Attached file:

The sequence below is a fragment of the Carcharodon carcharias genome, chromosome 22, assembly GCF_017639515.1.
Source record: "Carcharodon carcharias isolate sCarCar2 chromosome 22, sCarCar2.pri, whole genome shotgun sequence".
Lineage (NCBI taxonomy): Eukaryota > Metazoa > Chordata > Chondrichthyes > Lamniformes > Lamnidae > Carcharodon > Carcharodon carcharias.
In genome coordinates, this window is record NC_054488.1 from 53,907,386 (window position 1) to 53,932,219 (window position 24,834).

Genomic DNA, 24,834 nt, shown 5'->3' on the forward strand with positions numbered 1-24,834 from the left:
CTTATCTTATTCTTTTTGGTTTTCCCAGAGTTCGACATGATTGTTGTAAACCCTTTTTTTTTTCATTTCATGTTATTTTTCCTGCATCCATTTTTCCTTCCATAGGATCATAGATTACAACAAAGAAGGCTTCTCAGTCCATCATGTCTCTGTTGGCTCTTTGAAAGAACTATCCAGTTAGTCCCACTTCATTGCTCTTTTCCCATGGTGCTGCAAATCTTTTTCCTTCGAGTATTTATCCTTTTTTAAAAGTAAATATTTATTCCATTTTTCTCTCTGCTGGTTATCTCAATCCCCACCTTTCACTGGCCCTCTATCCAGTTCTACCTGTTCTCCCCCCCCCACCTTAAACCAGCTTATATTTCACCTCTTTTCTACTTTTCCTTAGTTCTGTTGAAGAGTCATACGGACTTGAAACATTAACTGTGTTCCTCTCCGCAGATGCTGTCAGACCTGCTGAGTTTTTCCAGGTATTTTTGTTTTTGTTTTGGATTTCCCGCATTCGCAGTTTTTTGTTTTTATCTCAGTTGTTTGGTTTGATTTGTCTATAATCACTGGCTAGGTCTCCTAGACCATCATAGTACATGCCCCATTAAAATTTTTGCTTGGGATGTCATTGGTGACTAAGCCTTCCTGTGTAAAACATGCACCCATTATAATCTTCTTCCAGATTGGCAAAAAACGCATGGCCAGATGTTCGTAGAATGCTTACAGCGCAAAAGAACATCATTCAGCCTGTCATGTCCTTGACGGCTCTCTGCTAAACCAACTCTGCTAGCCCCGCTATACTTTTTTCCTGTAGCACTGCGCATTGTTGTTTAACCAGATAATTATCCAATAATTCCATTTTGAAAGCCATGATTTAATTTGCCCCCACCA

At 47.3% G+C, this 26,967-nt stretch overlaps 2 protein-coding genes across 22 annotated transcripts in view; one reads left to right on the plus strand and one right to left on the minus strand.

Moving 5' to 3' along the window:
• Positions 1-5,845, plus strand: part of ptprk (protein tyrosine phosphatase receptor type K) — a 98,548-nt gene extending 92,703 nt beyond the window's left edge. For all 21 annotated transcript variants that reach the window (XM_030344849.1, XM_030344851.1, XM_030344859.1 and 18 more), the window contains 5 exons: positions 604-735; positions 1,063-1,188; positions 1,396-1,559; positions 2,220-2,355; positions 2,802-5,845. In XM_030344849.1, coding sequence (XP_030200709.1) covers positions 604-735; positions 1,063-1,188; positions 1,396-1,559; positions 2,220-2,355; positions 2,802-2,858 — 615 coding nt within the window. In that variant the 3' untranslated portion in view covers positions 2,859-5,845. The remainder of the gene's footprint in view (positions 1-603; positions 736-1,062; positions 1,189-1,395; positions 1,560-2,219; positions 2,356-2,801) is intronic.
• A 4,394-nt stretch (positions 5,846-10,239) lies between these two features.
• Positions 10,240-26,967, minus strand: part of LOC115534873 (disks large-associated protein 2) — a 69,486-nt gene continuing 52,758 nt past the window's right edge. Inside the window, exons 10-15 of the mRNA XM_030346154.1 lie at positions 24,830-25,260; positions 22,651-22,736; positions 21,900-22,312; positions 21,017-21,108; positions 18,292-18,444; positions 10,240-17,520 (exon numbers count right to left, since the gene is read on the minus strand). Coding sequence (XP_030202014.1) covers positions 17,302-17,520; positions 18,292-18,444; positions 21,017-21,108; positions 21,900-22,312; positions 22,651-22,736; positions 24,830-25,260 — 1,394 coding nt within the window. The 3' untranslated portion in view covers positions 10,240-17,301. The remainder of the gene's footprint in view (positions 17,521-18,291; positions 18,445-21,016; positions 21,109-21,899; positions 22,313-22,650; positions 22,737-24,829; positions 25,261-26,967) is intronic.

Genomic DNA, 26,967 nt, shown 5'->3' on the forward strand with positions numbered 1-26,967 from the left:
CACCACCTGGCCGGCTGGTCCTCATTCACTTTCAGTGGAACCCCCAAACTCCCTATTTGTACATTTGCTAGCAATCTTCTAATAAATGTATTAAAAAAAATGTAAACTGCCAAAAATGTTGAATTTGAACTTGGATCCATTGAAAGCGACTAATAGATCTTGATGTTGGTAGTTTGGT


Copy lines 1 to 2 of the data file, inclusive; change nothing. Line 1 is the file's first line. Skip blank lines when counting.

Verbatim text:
The sequence below is a fragment of the Carcharodon carcharias genome, chromosome 22, assembly GCF_017639515.1.
Source record: "Carcharodon carcharias isolate sCarCar2 chromosome 22, sCarCar2.pri, whole genome shotgun sequence".